int analogread(String args)
int analogwrite(String args)

I just to complicate things further… when I plugged in the core right now it logged on to the LC no problem!

Here is some of my server log messages when I ran spark list

ListDevices { userID: ‘sLNAe+tWVWRjjmAs/O9CJXMXbFN63fWf’ }
isDeviceOnline: Pinging core… { coreID: ‘MY_CORE_ID’ }
ListDevices… waiting for connected state to settle { userID: ‘sLNAe+tWVWRjjmAs/O9CJXMXbFN63fWf’ }
isDeviceOnline: Device service thinks it is online… { coreID: ‘MY_CORE_ID’ } - - [Mon, 04 Aug 2014 01:34:20 GMT] “GET /v1/devices?access_token=MY_ACCESS_TOKEN HTTP/1.1” 200 117 “-” "-"
GetAttr { coreID: ‘MY_CORE_ID’,
userID: ‘sLNAe+tWVWRjjmAs/O9CJXMXbFN63fWf’ } - - [Mon, 04 Aug 2014 01:34:20 GMT] “GET /v1/devices/MY_CORE_ID?access_token=MY_ACCESS_TOKEN HTTP/1.1” 200 191 “-” "-"
1: Core disconnected: socket error Error: read ETIMEDOUT { coreID: ‘MY_CORE_ID’,
cache_key: undefined,
duration: 31632.486 }
Session ended for 17

Does this help at all?

I think I may have solved my problem… I don’t know if this will solve the problem @clyde is having… my clue was how the core didn’t seem to have a name. Just for shits and giggles I claimed the core through “spark setup” and this seems to have fixed the problem. I will try testing it out a bit more and attempt to put something other than tinker tool on it.

Oh man it’s so nice to see it breathing cyan on the local cloud!

1 Like

Update: If I load a compiled Arduino on the core I get the problem back again. To be clear:

  • If I load the tinker tool firmware and clam the core it works every time
  • If I load compiled firmware and claim the core it works the first time but if I disconnect I’m back to square one

I don’t think this has anything to do with low latency… there is something different about doing this locally.

I took your blink LED code and saved it as .ino file. I used the cloud to compile to a .bin uploaded it to the core. I started haven the same issues as before. I ran spark setup and went through all the steps… and voila! breathing cyan and blinking LED. It worked! I unplugged it and I’m back to square one.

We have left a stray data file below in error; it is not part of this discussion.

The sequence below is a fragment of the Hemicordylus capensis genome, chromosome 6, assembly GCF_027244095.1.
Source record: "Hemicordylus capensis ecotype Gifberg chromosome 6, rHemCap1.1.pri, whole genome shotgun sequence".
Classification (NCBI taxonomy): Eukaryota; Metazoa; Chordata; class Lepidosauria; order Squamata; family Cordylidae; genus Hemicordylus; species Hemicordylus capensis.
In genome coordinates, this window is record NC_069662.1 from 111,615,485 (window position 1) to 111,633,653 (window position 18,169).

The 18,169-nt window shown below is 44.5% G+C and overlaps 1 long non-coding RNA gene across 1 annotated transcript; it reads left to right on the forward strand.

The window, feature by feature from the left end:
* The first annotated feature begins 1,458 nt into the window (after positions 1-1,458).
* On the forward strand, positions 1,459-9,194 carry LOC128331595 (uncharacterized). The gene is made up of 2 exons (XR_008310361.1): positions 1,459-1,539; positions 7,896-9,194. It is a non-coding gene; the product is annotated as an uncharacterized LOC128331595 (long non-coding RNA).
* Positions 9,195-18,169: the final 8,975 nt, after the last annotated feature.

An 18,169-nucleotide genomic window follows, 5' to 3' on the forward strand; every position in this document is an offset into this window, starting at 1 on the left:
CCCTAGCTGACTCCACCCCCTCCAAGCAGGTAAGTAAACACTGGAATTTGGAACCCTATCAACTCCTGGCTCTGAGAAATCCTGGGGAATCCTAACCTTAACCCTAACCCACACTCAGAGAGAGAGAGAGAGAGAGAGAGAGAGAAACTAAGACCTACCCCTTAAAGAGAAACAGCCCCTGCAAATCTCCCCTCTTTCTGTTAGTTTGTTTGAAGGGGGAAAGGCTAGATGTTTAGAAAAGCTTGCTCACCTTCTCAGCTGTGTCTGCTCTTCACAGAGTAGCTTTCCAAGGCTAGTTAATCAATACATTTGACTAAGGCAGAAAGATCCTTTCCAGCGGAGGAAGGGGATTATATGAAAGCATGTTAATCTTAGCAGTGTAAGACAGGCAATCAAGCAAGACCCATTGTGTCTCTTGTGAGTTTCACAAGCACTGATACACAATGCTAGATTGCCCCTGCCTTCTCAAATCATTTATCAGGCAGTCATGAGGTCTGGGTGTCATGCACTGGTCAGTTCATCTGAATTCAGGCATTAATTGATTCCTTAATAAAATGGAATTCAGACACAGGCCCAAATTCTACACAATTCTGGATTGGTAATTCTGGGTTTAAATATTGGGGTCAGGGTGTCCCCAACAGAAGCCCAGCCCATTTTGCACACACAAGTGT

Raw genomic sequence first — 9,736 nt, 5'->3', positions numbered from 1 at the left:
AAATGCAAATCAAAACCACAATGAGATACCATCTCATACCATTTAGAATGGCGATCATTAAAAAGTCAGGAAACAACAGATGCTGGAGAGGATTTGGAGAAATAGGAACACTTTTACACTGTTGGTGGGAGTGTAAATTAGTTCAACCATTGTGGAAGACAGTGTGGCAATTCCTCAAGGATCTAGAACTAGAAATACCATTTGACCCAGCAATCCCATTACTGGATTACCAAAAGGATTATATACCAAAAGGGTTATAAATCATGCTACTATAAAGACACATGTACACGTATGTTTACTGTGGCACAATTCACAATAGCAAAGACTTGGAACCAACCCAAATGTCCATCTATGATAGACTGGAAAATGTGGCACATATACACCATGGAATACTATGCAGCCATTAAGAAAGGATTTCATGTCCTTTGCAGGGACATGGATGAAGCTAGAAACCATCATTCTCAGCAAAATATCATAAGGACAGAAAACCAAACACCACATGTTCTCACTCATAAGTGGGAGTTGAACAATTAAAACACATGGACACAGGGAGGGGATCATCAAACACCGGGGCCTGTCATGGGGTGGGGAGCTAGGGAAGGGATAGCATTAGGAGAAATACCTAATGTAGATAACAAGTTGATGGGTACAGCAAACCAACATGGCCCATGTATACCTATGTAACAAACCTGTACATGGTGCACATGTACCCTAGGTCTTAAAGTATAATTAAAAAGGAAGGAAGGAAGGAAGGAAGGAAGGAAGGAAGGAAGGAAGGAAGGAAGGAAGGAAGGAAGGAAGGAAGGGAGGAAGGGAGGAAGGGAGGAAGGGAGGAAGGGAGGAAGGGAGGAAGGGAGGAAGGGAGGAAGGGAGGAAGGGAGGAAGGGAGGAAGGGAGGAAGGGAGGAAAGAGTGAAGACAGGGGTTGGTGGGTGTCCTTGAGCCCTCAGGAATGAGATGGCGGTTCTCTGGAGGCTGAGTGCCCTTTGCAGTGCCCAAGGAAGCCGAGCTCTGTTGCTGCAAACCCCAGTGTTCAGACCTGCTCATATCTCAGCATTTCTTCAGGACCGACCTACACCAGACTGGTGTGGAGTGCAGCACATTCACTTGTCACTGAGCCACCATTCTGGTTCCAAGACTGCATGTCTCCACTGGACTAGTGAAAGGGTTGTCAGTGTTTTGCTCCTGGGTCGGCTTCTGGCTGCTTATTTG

However if I load tinker and claim the core it works even if I unplug it and plug it back in.

This leads me to believe there is something fundamentally different between uploading code through the CLI and the Cloud.

Let’s take a step back and look at the situation.

I was the 1st few to have noticed this behavior that only stock tinker firmware connects well with the local :cloud:.

Any other generic firmware exhibits SOS flashes when attempting to connect to the local :cloud:.

We can now easily reproduce the issue as the server I connected to remotely hosted on a Mac Mini with firmware other than tinker firmware worked fine too.

So the issue has been isolated to be a local/global server issue. The priority now is to be able to determine what is the difference between a server locally and remotely which exhibited the behavior.

ah you might be onto something there @kennethlimcp as i never use tinker or the remote cloud, only firmware i’ve compiled locally, even the 0.30 firmware exhibits it.

@Dave i’m using debian linux locally, not on a shared server or anything. spark-cli 0.3.96, node.js v0.10.29, deep update/cc3000 patched spark, wep wifi.